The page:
Not really a Lithuanian topic this time, but the U18 European Championship is now under way in Vilnius and I’m happy to be a part of it.
OK, now the thing with Alessandro Gentile is that right from the beginning he looked suspiciously lazy. He seemed to walk around a lot, not much running involved in his game. However, he looked to be getting things done, well, at least offensively. He is a really a Top three U18 talent in this tournament no matter how you look at it, but there were some doubts already at the very beginning. To my untrained eye Alessandro Gentile looked to be a lone soldier on the Italian team, which, to say the least, doesn’t shine with talent. He shot the ball extremely well from the three-point line and got to the rim fairly easily using his big body (big for U18, won’t help much in men basketball) and strength (also good for U18, but not for senior).
And here I am watching Italy playing against Greece in the first game of the second group stage. Wasn’t really a good game for Gentile – he struggled a lot offensively, missed a lot of shots and was out of the game both performance-wise and also mentally, he was getting angry at the refs (resulted in a technical foul), pumping his fists after missed shots (his own) instead of getting back on defense. When Italy switched to zone, he first was put high and wide – that’s where his laziness shined through – with no one on his side, he just stood there instead of rotating to help defensively. That repeated for three or so times and then Gentile was benched for a pretty long time, exactly when Italy mounted a run to get back into the game. The amount of high-fives on the team sky rocketed (I’m talking with great seriousness), everyone was playing their heart out. Meanwhile, Gentile sat with his head down, hands on his face. When he eventually came back on court, he was now playing low and center in a 2-3 zone (very small roster) and did fairly well due to his size.
After the game, when the whole team of Italy gathered in the center of the court, Gentile was nowhere to be seen. Or actually, he was, he had walked straight past the media sector (for the second game in a row) leaving his team-mates… That’s kind of minor issues, but the point I want to make is that Gentile has the problem with attitude.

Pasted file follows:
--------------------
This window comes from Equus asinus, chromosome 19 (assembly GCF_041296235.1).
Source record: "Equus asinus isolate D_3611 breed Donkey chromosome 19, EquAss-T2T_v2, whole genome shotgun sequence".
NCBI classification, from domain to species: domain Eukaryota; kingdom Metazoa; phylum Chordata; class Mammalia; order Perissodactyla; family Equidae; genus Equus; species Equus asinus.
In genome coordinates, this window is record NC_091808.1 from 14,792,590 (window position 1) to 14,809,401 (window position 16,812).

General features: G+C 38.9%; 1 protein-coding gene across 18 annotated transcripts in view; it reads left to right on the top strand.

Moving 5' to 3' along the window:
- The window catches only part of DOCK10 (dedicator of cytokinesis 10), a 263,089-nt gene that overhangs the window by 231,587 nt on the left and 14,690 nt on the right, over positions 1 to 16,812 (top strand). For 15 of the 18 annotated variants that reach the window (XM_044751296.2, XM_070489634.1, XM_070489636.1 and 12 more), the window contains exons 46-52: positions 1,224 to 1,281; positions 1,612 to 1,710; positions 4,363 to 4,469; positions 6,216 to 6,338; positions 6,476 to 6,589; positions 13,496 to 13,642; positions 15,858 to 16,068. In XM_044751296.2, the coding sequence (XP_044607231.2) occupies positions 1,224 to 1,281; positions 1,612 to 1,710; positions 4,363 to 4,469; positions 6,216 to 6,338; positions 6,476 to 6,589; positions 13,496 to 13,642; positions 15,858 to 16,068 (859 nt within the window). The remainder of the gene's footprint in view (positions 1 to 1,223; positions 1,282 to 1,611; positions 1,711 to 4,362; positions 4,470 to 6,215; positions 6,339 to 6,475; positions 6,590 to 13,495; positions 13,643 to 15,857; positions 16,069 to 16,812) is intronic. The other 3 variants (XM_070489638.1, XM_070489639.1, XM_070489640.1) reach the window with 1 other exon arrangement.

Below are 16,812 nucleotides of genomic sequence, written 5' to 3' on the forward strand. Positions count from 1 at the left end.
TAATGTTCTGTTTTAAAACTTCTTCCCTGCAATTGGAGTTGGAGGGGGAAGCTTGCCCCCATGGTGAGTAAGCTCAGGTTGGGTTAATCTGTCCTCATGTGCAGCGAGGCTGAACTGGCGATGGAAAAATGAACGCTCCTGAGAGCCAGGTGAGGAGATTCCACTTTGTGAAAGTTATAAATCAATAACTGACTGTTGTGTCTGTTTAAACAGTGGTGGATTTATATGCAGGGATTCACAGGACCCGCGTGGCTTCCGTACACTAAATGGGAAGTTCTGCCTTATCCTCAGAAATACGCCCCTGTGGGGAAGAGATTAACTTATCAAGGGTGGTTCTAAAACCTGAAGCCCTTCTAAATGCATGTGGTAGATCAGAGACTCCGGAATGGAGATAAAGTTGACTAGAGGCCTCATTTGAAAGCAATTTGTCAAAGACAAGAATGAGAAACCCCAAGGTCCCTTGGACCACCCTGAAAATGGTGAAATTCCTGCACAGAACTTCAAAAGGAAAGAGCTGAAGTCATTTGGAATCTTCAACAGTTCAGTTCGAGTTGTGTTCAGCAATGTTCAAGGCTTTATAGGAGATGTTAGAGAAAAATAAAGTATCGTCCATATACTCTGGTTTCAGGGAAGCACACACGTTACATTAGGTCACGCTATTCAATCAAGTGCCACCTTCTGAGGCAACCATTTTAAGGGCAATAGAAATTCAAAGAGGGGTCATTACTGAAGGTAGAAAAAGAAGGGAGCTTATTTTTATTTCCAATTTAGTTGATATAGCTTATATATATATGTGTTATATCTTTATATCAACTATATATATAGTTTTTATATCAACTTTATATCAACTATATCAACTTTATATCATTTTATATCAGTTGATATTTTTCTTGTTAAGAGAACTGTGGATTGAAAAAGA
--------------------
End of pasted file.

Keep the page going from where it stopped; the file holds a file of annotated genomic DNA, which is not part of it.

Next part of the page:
I sat just besides Germany’s coach Kay Blümel and had a fairly long conversation first of all about the German players (Neumann, Heckmann), which is to be shared some time later.
But basically I’ll try to sum up what he told me. Let’s start of by saying the inevitable – coach Blümel told straight away that in a men’s team he would have his rear-end kicked for those defensive rotations alone, nevermind his attitude and approach to playing on the court.
Coach Blümel went on to make a bold statement that Gentile is playing for one team only and the team is Gentile. He doesn’t look interested in the team whatsoever, but we all have to agree that Italy’s not the strongest of teams as well. So that’s kind of explainable.
I asked the coach who he like more – Alessandro Gentile or Linos Chrysikopoulos. And the answer was quite unexpected to me, not really that he chose Linos as he played for the team and with the team and looked to be working really hard. The surprise was that coach Blümel went on to say that he wouldn’t want Gentile on his team even if he was the best player in the world.
That’s really all that I can recall about Gentile. Didn’t record or anything. I learned some interesting stuff about Heckmann and Neumann, which was actually the reason I wanted to talk with coach Blümel.
Hope you enjoyed it. And don’t forget Gentile’s still a great talent, but has issues like everyone else. Bad that they aren’t minor and hard to overcome, but you could live with it, at least I think so.